Director of the Toulan School of
Urban Studies and Planning
Professor of Urban Studies and Planning
Helping communities make decisions
Ph.D. Urban Planning, Massachusetts Institute of Technology
M.A. Geography, University of Hawaii
Certificate in Population Studies, East-West Center and the University of Hawaii
B.A. Environmental Studies, University of California, Berkeley
- Professor of Urban Studies and Planning
- Director of the Toulan School of Urban Studies and Planning
- Co-Director of the PSU-China Innovations in Urbanization Program
Collaborative decision making, decision making, negotiation, environmental protection and resource management
- USP 313 Urban Planning: Environmental Issues
- USP 510 Multiparty Mediation
- USP 510 Collaborative Governance for Planners and Public Managers
- USP 541 Dynamics of Planning Practice
- USP 558 Planning Workshop
- USP 571/671 Environmental Policy
- USP 577/677 Urban Environmental Management
- USP 584/684 Negotiation in the Public Sector
Consensual Procedures and the Role of Science in Public Decision Making, 1988.
PSU-China Innovations in Urbanization Program
Research Area (ULTRA)
Office: Urban Center, room 350 A
Phone: (503) 725.5126
Professor Ozawa's website
Professor Ozawa researches and teaches about the ways in which information is integrated into public decision making in the areas of environmental policy and resource management. She directs the Toulan School of Urban Studies and Planning and co-directs the PSU-China Innovations in Urbanization Program.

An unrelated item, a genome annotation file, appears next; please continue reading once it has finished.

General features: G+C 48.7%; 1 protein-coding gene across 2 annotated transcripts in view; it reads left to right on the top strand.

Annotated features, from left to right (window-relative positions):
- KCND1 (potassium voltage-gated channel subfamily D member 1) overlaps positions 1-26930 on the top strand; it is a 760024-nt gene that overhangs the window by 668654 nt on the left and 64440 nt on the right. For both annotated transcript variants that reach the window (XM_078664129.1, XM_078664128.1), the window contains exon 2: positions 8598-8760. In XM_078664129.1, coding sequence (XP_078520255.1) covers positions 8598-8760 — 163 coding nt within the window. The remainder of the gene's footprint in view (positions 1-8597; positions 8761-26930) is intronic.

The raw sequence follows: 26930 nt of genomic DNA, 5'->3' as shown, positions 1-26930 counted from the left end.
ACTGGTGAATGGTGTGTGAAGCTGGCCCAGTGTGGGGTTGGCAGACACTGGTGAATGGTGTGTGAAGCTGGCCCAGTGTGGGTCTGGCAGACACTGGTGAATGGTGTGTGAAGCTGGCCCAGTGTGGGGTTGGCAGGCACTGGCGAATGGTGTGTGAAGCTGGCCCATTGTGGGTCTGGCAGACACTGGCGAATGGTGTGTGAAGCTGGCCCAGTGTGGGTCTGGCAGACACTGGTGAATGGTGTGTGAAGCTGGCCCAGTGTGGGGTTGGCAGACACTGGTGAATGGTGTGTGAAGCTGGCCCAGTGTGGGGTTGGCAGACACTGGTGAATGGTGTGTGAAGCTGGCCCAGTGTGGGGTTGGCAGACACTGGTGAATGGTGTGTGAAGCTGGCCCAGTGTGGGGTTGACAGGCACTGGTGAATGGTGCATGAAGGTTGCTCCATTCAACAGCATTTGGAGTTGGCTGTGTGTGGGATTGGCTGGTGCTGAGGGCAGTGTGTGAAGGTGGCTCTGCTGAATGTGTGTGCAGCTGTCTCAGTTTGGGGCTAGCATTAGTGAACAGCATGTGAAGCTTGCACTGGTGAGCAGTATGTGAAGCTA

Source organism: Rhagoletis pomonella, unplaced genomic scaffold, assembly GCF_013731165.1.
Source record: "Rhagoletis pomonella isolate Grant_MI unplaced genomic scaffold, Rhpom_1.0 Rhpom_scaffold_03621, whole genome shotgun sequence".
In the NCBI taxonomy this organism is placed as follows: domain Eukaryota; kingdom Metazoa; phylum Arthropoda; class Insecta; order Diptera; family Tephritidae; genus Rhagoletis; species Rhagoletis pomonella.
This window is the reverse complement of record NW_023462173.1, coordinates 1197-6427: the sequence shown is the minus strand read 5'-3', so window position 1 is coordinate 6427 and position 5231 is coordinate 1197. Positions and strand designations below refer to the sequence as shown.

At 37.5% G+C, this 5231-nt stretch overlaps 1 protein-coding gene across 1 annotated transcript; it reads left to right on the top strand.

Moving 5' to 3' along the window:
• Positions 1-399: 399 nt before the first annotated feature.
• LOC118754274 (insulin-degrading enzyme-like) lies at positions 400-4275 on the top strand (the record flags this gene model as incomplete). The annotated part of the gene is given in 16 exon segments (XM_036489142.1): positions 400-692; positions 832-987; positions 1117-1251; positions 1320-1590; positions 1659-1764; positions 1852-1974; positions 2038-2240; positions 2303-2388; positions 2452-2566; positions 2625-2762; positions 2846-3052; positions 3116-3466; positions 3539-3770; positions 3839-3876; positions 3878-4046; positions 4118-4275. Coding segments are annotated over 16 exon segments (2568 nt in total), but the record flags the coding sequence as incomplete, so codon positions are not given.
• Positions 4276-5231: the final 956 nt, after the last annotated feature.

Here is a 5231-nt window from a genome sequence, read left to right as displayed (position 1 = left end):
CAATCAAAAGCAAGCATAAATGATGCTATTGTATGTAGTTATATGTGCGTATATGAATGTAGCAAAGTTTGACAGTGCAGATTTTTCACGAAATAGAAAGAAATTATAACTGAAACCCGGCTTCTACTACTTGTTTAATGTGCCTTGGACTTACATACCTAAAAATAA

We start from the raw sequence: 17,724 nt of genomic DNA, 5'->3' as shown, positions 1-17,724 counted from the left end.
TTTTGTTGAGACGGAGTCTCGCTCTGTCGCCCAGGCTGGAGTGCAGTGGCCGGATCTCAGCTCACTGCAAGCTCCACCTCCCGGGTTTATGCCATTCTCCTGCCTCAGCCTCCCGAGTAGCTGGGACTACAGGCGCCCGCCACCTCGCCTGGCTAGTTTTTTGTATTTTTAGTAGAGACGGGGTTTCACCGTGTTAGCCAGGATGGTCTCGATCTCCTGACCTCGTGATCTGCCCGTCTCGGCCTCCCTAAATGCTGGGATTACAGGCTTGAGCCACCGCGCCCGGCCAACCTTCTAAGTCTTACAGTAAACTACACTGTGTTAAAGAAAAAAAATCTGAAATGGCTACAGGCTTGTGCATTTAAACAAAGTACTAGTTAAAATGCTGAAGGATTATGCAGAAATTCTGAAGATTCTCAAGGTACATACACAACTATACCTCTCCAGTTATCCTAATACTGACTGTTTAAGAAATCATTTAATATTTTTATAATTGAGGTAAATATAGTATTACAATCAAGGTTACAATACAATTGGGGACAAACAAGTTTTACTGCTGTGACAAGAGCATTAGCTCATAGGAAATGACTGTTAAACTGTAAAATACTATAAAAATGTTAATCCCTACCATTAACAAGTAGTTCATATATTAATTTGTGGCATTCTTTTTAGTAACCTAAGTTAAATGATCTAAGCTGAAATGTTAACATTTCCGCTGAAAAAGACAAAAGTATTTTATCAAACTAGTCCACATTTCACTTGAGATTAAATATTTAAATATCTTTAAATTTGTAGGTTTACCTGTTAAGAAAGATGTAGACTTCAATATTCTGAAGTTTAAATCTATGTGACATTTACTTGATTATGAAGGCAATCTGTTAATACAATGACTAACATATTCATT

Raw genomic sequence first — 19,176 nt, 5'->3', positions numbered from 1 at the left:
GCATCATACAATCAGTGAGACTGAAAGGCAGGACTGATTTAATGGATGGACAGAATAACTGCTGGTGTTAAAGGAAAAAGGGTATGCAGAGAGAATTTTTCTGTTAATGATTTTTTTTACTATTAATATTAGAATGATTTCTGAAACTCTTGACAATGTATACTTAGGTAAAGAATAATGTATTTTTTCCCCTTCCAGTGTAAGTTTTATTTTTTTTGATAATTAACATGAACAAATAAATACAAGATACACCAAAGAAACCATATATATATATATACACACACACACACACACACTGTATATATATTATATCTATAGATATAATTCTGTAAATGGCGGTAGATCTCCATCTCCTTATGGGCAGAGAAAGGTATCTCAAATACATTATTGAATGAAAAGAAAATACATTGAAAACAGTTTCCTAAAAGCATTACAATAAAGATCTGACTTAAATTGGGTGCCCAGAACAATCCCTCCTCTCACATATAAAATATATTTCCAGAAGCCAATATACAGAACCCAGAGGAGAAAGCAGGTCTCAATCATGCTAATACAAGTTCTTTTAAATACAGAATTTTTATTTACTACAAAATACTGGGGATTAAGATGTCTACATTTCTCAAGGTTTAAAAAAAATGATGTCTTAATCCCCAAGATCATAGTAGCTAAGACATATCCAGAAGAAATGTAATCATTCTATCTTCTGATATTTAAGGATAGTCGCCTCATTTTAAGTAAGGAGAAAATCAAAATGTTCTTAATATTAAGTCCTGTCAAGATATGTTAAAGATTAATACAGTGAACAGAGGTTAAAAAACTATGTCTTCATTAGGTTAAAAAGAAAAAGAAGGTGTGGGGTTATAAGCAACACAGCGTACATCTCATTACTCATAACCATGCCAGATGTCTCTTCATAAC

Dr. Ozawa thinks of PSU as a “university without walls,” and is proud of the Toulan School faculty’s engagement in local planning issues with global relevance. As co-director of the China program, she coordinates opportunities for scholars and students to share planning and place-based knowledge across language and geographic boundaries.
In the classroom, Dr. Ozawa teaches environmental policy and management, planning theory and practice, and negotiation and dispute resolution. Dr. Ozawa helps students hone skills in mediation and collaborative decision making through dynamic multiparty negotiation exercises. The optimism of students and their insatiable appetite for challenging old ways of doing things drives her enjoyment of teaching.
Dr. Ozawa edited the Portland Edge: Challenges and Successes in Growing Communities (2004) and authored Recasting Science: Consensus-Based Procedures in Public Policy Making (1991). Her more recent book chapters and journal articles examine the relationship between process and relationships in community resilience and collaborative governance.
Integrating theory and practice, Dr. Ozawa has led negotiation training workshops with practitioners at the Portland Development Commission and the Housing Authority of Portland. And she served as a bargaining team member for the American Association of University Professors during three rounds of contract negotiations. Prior to arriving at PSU in 1994, she taught as adjunct faculty at the Massachusetts Institute of Technology and was an associate at the Program on Negotiation at the Harvard Law School.
What Professor Ozawa has to say...